And of course, you're bound to get the person saying "Socialism never works, just look at Russia." Are we still having this argument? Sadly, yes, we are. Even after years of explaining this over and over again, about how Communism is not Socialism, and how Socialism is defined as being "for the people", and how Democratic Socialism differs from National Socialism (Fascism), in that it is government which is both "by the people" and "for the people", there are still people who want to pull out this tired argument. A much more honest comparison would be to take a good look at France, for instance.
In spite of vast discrepancies in the quality of care between American and European healthcare systems, somehow Europe accomplishes more at a fraction of the cost. According to WHO, the U.S. spends nearly 17 percent of our gross domestic product on health care, while receiving relatively poor quality care. That translates out to about $6,100 per person. Now compare that to an average 8.6 percent in European countries. France somehow manages to accomplish stellar healthcare for much less, coming in at a cost of about $3,500 per person, even though it has the top-rated health care system in the world. And yes, they have 100% universal healthcare.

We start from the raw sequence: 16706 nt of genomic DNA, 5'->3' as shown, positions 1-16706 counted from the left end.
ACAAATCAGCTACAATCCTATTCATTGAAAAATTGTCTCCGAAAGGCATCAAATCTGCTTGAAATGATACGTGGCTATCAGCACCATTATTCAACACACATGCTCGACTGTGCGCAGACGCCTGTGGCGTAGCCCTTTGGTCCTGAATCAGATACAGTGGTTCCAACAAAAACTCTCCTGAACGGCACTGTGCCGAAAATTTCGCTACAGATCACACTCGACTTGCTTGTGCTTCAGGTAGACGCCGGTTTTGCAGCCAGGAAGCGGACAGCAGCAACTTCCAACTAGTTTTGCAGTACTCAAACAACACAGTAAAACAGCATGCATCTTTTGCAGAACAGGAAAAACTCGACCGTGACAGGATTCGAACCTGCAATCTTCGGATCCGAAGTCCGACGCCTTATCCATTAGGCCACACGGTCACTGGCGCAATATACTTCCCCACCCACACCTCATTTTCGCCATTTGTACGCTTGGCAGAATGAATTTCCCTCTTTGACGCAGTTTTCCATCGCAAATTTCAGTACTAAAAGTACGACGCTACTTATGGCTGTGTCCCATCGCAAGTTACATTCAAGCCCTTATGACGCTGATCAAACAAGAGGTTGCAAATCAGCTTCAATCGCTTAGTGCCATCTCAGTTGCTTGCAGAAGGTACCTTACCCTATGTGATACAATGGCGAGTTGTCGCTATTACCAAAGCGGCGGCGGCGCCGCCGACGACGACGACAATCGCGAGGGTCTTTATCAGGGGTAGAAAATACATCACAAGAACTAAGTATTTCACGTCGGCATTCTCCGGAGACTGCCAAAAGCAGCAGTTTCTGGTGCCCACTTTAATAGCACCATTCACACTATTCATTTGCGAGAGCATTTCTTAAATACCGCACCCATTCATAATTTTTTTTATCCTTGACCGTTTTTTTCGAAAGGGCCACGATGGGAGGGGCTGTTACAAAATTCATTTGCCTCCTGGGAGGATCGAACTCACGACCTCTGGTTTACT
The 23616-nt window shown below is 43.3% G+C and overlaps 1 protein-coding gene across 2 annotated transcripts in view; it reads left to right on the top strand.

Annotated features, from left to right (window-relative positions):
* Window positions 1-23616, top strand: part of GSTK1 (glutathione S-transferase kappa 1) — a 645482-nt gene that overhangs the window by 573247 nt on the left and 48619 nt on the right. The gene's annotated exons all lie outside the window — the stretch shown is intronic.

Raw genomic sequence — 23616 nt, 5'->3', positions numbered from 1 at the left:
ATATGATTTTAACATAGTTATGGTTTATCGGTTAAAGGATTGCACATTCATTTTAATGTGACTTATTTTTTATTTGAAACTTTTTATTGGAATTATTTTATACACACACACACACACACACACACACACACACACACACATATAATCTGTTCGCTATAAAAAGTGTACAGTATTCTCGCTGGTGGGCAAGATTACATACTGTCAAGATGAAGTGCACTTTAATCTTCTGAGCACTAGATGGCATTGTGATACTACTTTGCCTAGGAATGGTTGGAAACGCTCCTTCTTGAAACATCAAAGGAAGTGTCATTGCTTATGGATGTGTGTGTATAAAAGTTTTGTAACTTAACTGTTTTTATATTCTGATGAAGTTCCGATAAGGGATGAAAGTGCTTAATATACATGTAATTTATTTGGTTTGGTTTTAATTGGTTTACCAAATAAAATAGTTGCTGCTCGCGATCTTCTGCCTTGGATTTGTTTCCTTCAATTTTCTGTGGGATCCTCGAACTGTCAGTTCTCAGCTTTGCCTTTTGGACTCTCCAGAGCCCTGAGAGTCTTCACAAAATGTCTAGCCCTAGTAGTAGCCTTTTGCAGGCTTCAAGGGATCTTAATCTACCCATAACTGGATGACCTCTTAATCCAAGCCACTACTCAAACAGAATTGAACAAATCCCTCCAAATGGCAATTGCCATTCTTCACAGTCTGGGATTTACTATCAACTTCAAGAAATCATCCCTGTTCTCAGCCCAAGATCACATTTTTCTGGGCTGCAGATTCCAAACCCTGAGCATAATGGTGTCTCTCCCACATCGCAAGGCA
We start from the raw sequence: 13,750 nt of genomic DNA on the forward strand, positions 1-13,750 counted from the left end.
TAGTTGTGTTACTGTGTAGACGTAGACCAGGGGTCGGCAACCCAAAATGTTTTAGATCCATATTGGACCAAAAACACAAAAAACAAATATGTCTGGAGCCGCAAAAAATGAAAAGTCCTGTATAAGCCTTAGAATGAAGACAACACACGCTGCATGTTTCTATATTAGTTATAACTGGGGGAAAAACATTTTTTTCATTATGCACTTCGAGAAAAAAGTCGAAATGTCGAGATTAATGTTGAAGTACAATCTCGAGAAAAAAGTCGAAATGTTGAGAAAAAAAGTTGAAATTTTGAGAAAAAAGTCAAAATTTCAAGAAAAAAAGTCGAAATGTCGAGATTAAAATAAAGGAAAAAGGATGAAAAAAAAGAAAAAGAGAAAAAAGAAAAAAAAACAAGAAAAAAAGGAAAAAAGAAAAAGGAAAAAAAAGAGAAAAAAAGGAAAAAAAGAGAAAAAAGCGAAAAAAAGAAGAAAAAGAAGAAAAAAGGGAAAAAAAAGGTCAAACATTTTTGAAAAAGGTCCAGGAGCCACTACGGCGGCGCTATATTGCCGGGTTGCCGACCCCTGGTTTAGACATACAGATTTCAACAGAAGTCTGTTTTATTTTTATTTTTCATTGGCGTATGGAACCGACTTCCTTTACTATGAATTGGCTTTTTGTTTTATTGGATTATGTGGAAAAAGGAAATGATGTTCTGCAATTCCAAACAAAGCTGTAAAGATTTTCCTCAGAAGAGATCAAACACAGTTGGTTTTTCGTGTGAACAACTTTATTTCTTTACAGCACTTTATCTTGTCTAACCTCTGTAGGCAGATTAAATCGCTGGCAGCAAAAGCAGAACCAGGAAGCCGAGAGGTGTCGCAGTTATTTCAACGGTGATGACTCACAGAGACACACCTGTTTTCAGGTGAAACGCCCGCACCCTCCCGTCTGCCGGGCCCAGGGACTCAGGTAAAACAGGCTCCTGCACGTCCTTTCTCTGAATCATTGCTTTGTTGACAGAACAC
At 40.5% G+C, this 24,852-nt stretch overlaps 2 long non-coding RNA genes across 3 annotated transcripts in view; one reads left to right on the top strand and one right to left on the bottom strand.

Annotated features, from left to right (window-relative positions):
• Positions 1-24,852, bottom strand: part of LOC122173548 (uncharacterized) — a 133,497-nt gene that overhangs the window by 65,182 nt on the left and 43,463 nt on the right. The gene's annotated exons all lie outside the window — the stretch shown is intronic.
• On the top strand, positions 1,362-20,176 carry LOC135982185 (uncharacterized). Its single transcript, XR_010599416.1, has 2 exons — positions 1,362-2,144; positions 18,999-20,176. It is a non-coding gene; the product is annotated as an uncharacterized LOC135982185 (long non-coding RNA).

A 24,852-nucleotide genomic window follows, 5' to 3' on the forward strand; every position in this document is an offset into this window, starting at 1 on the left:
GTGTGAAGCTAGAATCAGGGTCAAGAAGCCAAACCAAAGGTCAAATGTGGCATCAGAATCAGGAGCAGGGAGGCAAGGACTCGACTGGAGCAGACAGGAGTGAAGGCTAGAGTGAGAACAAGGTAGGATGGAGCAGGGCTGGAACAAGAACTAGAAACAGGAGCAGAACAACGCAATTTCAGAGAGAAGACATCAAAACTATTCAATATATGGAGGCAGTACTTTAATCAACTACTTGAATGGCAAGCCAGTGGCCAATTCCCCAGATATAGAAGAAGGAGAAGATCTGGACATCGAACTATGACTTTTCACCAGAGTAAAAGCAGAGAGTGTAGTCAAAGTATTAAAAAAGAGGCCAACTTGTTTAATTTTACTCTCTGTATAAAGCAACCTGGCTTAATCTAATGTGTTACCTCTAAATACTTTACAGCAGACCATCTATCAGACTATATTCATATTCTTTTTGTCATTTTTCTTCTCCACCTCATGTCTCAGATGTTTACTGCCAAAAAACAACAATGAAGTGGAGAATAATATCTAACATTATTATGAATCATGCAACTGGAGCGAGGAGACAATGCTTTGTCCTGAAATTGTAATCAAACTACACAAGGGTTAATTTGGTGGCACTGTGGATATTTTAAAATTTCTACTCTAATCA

So is a purely universal healthcare system the ONLY other alternative? Nope. There are many countries with mixed public/private options, in the same way that the US has been a mixed system since 1965, when Medicare and Medicaid were passed. It's a spectrum really, from almost purely private to purely public. What's probably most important though, is that the the US is the ONLY mostly private, mostly profit-based healthcare system in the world.
In light of all this, is the ACA worth saving, or not?
It may not even be an issue. The fact that Sean Spicer states that we'll either get the AHCA or Single Payer, is interesting. Yes, Spicer is likely blowing smoke, ironically threatening us with what we all want, but the push for universal healthcare has charged ahead full steam, not only in spite of the GOP threats, but with greater velocity because of them. Is this tenuous time, in light of all the impending havoc before Trumpcare possibly goes into effect, an opportunity in disguise for single payer to take hold? The Expanded and Improved Medicare for All Act, H.R. 676, based on an AJPH-published Physicians’ Proposal, would establish a single-payer health insurance system in America.
...Don't just stay tuned, stay alert, and stay active!
Write to the Democratic (and Republican) House members who aren't supporting H.R. 676, and tell them why it is so important to you!
To read about H.R. 676 go here.
For the latest info on H.R. 676, go here.